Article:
May the first or 1st of May is International woodworkers safety day. Mark from the Woodwhisper.com came up with the idea last year. It’s a good idea even if it can be repeativie and even boring at times and sometimes overly done. It reminds you of the things that you need to remember.
So it goes with out saying about wearing your safety glasses, earmuffs, dust masks & face masks, steel cap boots and full armour protection while using your power tools. But it does depend on the tool how far you go with your safety gear. Tablesaw, I agree, ears, eyes and even a dust mask… sometimes full armour to protect from them kick backs… But and there is always a but…
I personally think the best safety device is your brain. If your brain is not working don’t turn on the power tool. If common sense has been thrown out the window get rid of your power tools because you are an accident waiting to happen. However if you think before you turn on any power tool (including a simple scroll saw) think where the blade (or bit) is going to be what way it is spinning etc… you can avoid 80% of accidents.
These are only some simple tips… there are 100’s more.
Safety Equipment: Make sure your eye wear are fitting and you have minimum amount of gaps around your eyes where shrapnel can get under. Remember you probably can not stop the fine dust particles, but you are trying to lower the chances if you have a chip come flying at you. Example at work the other day using the sanding grinder when the disk decided it had had enough and flew apart and part hit me right on my safety glasses, and all I could say was that was lucky I was wearing my glasses.
Get a fitting dust mask that seals nicely around your nose and chin and if you are spraying use a proper spray mask and check your filters are not clogged.
Some people prefer ear plugs over ear muffs, I personally prefer ear muffs and I use Grade 5. These give the best protection. Hearing lose over time happens as we get older there is no point in speeding up the process.
Tablesaws: If you are doing a long rip use the riving knife and blade guard. Use your push sticks, a good practice is to put a 100-150mm safety margin around you blade for your fingers. If you go under this then use your push sticks even if you think there is enough room.
Never do freehand cuts and always use either the rip fence or mitre guide. Even better for cross cuts if you have a cross cut sled use it.
Try not stand directly behind the piece you are cutting, off centre yourself so ‘if’ you do get a kick back it shouldn’t hit you. While this is not always possible especially on larger stock.
Use an off feed table or roller on larger or longer rips and cuts, this helps support the pieces and can help stop kick backs or blade riding when the stock drops of the back.
Make sure you don’t have loose fitting sleeves that could catch the blade when you are reaching for or pushing the stock through and try not reach over the moving blade.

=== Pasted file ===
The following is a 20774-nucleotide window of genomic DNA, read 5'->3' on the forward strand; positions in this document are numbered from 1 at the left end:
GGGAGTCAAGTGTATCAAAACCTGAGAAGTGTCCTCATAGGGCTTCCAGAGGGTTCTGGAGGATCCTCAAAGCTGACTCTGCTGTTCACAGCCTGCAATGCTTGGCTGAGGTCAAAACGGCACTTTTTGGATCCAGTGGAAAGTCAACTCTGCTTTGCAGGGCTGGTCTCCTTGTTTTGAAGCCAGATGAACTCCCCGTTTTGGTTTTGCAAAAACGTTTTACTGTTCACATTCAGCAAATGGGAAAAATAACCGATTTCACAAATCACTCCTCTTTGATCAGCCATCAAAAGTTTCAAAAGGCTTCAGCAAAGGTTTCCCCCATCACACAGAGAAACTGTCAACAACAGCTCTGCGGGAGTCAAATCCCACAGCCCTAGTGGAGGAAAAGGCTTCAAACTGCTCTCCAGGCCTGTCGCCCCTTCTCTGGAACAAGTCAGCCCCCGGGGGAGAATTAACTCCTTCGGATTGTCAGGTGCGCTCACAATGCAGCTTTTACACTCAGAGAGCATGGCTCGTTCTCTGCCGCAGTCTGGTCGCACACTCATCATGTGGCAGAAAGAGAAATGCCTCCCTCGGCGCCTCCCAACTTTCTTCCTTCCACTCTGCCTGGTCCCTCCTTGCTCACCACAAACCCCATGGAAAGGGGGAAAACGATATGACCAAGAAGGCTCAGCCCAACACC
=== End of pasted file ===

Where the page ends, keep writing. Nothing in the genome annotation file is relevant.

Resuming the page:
Disc sanders: Using the rest and ensure you are on the down stroke side of the spinning sander which will push the item into the rest, otherwise if you use the other side it could lift it from your hands and throw it across your workshop.
I will admitt that has happened to me. My problem is my sander spins in the opposite direction to the one I use at work. So I am so use to using one side and then come home and have to stop and think to use the opposite side. Make sure you have a good hold of the item.
Mitre Saws: The main thing I see here is people try and cut a very short and small piece of stock, not being able to hold or clamp the piece to make the cut. The piece being thrown or even worse hand being caught or jerked into the blade…
Ensure you have a safety margin where, your hand is not where the blade is cutting… again 100-150mm. If the piece can be clamped, clamp it, especially if it is an odd shape or is unbalanced on the saw. Use supports or rollers to support the stock being cut. Make a mitre station or buy a mobile stand. (These have adjust arms for long stock to be cut and balanced)
To avoid, well lowering the risk of kick back let the blade come up to speed before cutting the stock an then let the blade stop before removing or lifting the blade.
Bandsaw: Bandsaws are on the safer side of power tools yet can still do a lot of damage if you are not thinking straight, so you still have to have respect the tool.
Make sure you have the right type of blade in the saw for the right type of cutting you are wanting to do. No point having a small fine cutting blade if you are re-sawing some stock and vise versa. While the blade will do it if you take your time but you may end up pushing a bit more than you should end results broken blade, or worse pushing to hard and fast near the end of a resaw cut and your fingers get in the way before you relise because of a slip.
First Aid Kit: It goes without saying that you ensure you;
A)- have a first aid kit in your shop and;
B)- if you have used it recently make sure you restock it.
You can wear all the safety protection gear in the world, but if your brain is switched off then you will most likely still cause an injury.
The final tip I try to follow is simple enough, a tidy shop, especially around the main work area. While again this can be hard at times, make sure you can not trip over, or slip on have something fall on you, especially when you are using a power tool. Watch where your power cables and air hoses are so you are not tripping over them or cutting through them. Make sure your off cuts are not in the way.
While again all these are all simple basic safety tips it is usually the simple basic ones that people need reminding of. Safe woodworking and have fun in the shop.